Two Sicilies – 2020
Two Sicilies explores the development of Western tourism as a form of colonisation, particularly in Anglo culture. From the Grand Tourists of the 18th and 19th century to fun park visitors in 20th century Sydney, tourists and travellers sought to possess and experience the exotic, and the destination was made to perform for their amusement.
The experience of leisure and tourism in early Sydney is one that can be described as continual burial. This started when a fan of Lord Nelson replaced the name of a beach with that of Nelson’s dukedom of Bronte in Sicily. It continued apace with the Wonderland amusement park at Tamarama, where the beach was virtually obliterated under a collection of kitsch facsimiles of other cultures that had themselves been colonised or fetishised by Europeans. Katzenjammer Castle, an Alpine slide and an unfortunate elephant named Alice were all conscripted into this chaotic makeover.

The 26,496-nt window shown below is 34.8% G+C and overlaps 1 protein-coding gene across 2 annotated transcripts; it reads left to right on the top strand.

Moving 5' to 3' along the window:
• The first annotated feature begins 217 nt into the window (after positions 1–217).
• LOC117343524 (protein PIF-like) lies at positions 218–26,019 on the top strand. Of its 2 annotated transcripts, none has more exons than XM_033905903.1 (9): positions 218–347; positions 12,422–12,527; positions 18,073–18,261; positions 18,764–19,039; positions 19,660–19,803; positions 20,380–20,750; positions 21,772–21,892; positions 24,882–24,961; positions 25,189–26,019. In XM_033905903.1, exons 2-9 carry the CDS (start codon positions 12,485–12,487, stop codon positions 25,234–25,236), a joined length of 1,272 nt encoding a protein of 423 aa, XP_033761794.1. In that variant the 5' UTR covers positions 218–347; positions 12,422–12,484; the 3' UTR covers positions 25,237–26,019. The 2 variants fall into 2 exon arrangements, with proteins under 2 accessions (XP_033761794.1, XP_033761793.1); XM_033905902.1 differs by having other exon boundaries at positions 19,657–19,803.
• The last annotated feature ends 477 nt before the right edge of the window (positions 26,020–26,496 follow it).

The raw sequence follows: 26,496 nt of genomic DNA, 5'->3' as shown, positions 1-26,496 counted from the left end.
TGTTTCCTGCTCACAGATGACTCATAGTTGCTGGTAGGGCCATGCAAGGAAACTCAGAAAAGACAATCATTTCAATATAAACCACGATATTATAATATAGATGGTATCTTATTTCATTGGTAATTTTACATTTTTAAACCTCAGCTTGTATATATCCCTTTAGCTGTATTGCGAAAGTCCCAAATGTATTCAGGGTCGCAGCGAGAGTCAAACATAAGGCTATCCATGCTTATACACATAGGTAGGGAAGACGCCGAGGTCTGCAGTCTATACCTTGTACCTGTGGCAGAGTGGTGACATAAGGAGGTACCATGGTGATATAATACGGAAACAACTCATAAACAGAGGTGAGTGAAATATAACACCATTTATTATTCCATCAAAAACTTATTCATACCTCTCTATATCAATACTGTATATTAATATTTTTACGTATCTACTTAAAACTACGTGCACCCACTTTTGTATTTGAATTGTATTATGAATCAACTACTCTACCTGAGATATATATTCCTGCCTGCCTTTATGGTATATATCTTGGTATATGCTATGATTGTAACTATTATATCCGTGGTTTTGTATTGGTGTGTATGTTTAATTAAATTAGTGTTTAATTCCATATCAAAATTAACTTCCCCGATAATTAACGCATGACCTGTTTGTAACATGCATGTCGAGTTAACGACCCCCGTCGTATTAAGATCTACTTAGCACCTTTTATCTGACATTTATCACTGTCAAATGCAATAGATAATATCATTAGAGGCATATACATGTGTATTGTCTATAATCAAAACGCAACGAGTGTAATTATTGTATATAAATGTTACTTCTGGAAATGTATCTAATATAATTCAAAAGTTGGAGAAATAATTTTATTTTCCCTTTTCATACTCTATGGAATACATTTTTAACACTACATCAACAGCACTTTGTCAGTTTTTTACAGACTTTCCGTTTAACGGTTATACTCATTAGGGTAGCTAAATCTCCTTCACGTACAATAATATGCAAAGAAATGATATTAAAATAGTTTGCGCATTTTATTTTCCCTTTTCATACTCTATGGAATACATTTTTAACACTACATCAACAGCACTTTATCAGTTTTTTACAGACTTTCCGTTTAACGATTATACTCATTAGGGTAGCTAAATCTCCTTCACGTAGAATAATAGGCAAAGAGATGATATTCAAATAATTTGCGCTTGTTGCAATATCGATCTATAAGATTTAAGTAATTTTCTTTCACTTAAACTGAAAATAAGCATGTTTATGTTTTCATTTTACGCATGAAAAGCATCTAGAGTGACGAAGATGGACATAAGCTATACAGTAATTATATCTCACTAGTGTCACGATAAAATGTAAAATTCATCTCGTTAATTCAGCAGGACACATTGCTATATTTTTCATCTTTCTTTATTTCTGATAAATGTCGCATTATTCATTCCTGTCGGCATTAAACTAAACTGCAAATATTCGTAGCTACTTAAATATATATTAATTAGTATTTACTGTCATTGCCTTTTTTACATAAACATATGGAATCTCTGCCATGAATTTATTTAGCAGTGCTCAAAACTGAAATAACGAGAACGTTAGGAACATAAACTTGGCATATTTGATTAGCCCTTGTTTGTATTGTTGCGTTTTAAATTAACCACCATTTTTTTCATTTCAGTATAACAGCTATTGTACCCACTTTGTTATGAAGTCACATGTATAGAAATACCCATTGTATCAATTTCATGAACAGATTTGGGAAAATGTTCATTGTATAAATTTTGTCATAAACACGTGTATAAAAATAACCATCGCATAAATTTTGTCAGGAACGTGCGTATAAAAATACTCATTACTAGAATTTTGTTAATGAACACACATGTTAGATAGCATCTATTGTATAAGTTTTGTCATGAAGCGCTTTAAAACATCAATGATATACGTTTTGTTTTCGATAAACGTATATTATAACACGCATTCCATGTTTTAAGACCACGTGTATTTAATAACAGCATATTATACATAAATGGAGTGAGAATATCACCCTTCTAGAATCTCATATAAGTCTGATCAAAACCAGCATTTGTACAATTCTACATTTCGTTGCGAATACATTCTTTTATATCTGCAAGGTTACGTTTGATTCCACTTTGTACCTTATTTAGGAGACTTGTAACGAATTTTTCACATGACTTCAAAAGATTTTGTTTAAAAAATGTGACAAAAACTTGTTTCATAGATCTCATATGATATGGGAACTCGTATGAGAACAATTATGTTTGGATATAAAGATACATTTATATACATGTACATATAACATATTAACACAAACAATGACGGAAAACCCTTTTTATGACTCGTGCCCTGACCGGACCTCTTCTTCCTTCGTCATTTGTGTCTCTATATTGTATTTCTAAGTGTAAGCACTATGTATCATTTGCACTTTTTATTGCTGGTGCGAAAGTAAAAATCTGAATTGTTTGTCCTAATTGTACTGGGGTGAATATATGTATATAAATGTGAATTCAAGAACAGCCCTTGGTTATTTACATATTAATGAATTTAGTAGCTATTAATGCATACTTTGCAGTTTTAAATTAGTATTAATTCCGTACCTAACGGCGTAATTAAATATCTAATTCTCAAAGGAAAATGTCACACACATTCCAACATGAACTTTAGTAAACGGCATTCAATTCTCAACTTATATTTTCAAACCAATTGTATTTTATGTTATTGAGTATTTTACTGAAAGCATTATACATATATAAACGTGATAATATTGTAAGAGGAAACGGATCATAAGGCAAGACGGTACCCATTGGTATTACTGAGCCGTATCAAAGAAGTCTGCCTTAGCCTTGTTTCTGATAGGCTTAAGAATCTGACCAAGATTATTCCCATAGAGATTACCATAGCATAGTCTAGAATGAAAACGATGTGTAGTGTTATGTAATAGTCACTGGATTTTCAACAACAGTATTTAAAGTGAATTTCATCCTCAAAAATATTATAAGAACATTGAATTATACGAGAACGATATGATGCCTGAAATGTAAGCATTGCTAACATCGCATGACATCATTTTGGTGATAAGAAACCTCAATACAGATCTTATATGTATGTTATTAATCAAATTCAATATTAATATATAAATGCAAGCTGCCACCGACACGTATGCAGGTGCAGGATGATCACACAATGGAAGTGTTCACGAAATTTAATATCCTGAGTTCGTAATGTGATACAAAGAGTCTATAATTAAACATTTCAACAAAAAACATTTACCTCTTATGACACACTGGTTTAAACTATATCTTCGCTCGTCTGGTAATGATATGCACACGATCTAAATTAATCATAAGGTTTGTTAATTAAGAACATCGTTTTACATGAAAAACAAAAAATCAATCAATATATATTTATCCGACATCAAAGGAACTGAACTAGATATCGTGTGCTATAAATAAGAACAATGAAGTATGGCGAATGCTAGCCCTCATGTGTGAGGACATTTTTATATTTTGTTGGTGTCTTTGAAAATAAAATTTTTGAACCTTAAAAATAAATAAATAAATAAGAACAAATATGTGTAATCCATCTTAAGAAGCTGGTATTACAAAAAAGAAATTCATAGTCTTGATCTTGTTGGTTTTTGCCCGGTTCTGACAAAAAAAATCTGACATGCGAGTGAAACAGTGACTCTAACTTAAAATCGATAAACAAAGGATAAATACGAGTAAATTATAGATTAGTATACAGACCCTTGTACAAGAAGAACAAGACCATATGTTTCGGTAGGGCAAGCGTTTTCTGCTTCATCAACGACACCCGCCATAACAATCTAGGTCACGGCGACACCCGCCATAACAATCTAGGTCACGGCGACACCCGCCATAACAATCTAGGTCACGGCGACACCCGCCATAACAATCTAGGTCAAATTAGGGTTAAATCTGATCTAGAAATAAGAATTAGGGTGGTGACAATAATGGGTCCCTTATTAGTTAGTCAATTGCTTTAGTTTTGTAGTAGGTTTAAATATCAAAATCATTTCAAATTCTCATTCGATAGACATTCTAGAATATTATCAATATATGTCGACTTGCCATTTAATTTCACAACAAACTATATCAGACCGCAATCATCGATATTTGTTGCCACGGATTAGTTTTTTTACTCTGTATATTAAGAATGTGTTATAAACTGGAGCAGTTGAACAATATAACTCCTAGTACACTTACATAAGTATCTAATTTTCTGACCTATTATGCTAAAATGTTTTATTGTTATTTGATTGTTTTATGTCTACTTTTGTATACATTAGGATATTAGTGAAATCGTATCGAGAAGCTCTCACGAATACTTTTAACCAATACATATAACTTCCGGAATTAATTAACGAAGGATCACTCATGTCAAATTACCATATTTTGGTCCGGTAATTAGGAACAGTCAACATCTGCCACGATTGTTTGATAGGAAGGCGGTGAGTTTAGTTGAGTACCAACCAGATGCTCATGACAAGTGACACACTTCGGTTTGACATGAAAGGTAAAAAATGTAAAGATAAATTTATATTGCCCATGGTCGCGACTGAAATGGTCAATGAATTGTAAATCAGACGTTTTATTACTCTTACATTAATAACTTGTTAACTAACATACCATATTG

Yet back in the land of Bronte’s namesake it is excavation, not burial, that guided the tourist aesthetic. From the beginning of what we understand to be tourism in the area, visitors have been drawn in by a desire to uncover. In the era of the Grand Tour, visitors to Pompeii enjoyed the spectacle of watching something being unearthed – a dramatically flambéed skeleton, or even a doubly-exotic Egyptian temple. These were not fresh finds, but sites that were reburied and dug up over and over again for entertainment purposes. The discovery event was no more authentic than Wonderland’s Japanese Tea Garden.
Two Sicilies is a series of paintings that combines these themes into a narrative of excessive fantasy. What does a privileged audience expect when a destination is made to perform for them? How far does that destination go to pander to the expectations of visitors, to create an ‘authentic’ experience? These highly fantastical works are based on vintage source material, but the questions of the impact of tourism are extremely relevant today.
Works measuring 91 x 76 cm: oil & graphite on polyester
All other works: oil & graphite on birch panel